Syracuse splits doubleheader with Army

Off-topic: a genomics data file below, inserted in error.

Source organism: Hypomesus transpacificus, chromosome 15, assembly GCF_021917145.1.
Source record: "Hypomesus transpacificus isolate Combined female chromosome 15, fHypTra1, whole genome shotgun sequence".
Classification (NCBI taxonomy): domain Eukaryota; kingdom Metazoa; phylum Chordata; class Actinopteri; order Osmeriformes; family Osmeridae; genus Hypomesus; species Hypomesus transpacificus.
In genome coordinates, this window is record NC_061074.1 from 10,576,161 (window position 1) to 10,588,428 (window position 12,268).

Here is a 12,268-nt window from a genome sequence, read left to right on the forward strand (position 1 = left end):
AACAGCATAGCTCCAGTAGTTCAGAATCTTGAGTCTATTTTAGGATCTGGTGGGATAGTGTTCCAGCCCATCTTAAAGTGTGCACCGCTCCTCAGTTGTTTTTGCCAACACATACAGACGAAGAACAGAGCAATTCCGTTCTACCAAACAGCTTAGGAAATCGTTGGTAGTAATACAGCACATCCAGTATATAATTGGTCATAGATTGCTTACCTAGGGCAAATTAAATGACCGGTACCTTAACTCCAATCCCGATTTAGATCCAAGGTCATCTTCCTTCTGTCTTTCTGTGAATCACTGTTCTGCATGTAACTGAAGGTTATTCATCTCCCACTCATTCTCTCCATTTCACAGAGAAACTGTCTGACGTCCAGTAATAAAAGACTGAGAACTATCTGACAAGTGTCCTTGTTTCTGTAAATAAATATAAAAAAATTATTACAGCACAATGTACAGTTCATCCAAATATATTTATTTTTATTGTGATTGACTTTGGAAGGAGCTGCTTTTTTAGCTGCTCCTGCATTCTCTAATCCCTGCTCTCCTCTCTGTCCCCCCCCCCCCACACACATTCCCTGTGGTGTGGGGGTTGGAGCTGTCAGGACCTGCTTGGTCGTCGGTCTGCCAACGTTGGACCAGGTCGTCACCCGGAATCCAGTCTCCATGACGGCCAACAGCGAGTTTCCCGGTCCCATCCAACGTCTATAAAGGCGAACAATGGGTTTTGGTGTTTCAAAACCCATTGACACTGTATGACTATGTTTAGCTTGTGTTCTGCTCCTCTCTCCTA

first_img Facebook Twitter Google+ Syracuse (16-12, 4-5 Atlantic Coast) split its doubleheader with Army (11-17, 2-1 Patriot) on Wednesday afternoon in West Point, New York. The Orange won the first game, 4-1, with Alexa Romero throwing a career-best 14 strikeouts in a complete game effort. Army got its revenge in the rematch and downed SU, 5-1.In the first game, Syracuse scored all four of its runs in the second inning. After a Toni Martin bunt advanced Gabby Teran to third base, Lailoni Mayfield singled to give SU its first run of the game. A batter later, Michala Maciolek extended the lead to three with a two-RBI single to left center.Alexa Romero started in the circle, three days after allowing five runs in four innings against Florida State. The sophomore returned to the top of her game, pitching a complete game and striking out a career-high 14 hitters. Romero registered her record-breaking 14th strikeout on the last batter of the game. It was the second time she achieved her record on the last batter this season, with the first time coming on March 13 against Elon.Although Syracuse’s bats went quiet after the second inning, mustering just three hits, Romero’s brilliance preserved the lead. Army finally got on the board in the sixth inning when Amelia Trotter hit a solo shot to center field, but it did not spark a comeback.Martin got things started again in the second game with an RBI single in the first inning with two outs. Army then evened the score in the second inning when Kristen McPeek smacked an RBI double to left center.AdvertisementThis is placeholder textAnnaMarie Gatti started in the circle for SU. She allowed one run in the first two innings before two throwing errors — one apiece from Gatti and Sammy Fernandez — handed Army four unearned runs in the third. After the third, neither team scored a run for the rest of the game. The Orange tallied just one hit after the second inning.Syracuse resumes play on Saturday with its home opener, a doubleheader against Boston College set to start at 1 p.m. Comments Published on March 28, 2018 at 7:03 pm Contact David: ddschnei@syr.edulast_img read more